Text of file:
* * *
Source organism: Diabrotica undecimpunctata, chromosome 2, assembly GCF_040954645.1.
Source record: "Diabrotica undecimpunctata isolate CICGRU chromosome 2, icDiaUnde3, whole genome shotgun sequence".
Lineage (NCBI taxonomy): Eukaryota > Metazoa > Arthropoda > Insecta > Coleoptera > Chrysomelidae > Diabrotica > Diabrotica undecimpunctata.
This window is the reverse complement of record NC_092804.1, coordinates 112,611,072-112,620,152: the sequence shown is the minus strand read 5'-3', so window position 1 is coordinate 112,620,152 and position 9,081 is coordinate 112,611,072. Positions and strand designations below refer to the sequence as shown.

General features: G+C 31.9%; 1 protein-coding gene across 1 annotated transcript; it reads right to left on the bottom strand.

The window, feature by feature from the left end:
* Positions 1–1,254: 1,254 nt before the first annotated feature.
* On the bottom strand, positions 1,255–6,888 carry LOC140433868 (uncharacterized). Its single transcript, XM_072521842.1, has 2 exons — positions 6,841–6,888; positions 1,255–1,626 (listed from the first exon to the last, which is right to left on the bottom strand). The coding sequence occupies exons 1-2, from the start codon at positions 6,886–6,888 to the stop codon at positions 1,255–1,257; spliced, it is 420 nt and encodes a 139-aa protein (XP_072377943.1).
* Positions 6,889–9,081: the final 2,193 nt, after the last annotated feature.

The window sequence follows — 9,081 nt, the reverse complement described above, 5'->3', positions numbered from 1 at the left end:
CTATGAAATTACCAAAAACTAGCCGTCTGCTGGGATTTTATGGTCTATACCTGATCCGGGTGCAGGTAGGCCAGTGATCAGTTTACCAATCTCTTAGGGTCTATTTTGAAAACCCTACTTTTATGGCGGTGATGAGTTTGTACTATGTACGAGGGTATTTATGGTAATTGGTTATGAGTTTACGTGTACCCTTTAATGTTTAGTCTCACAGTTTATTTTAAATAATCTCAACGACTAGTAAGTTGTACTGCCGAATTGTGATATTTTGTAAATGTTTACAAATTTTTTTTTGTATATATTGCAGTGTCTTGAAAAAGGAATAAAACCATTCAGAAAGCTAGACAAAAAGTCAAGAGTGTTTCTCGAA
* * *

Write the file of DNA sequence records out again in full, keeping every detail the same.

Source organism: Diabrotica undecimpunctata, chromosome 2, assembly GCF_040954645.1.
Source record: "Diabrotica undecimpunctata isolate CICGRU chromosome 2, icDiaUnde3, whole genome shotgun sequence".
Lineage (NCBI taxonomy): Eukaryota > Metazoa > Arthropoda > Insecta > Coleoptera > Chrysomelidae > Diabrotica > Diabrotica undecimpunctata.
This window is the reverse complement of record NC_092804.1, coordinates 112,611,072-112,620,152: the sequence shown is the minus strand read 5'-3', so window position 1 is coordinate 112,620,152 and position 9,081 is coordinate 112,611,072. Positions and strand designations below refer to the sequence as shown.

General features: G+C 31.9%; 1 protein-coding gene across 1 annotated transcript; it reads right to left on the bottom strand.

The window, feature by feature from the left end:
* Positions 1–1,254: 1,254 nt before the first annotated feature.
* On the bottom strand, positions 1,255–6,888 carry LOC140433868 (uncharacterized). Its single transcript, XM_072521842.1, has 2 exons — positions 6,841–6,888; positions 1,255–1,626 (listed from the first exon to the last, which is right to left on the bottom strand). The coding sequence occupies exons 1-2, from the start codon at positions 6,886–6,888 to the stop codon at positions 1,255–1,257; spliced, it is 420 nt and encodes a 139-aa protein (XP_072377943.1).
* Positions 6,889–9,081: the final 2,193 nt, after the last annotated feature.

The window sequence follows — 9,081 nt, the reverse complement described above, 5'->3', positions numbered from 1 at the left end:
CTATGAAATTACCAAAAACTAGCCGTCTGCTGGGATTTTATGGTCTATACCTGATCCGGGTGCAGGTAGGCCAGTGATCAGTTTACCAATCTCTTAGGGTCTATTTTGAAAACCCTACTTTTATGGCGGTGATGAGTTTGTACTATGTACGAGGGTATTTATGGTAATTGGTTATGAGTTTACGTGTACCCTTTAATGTTTAGTCTCACAGTTTATTTTAAATAATCTCAACGACTAGTAAGTTGTACTGCCGAATTGTGATATTTTGTAAATGTTTACAAATTTTTTTTTGTATATATTGCAGTGTCTTGAAAAAGGAATAAAACCATTCAGAAAGCTAGACAAAAAGTCAAGAGTGTTTCTCGAA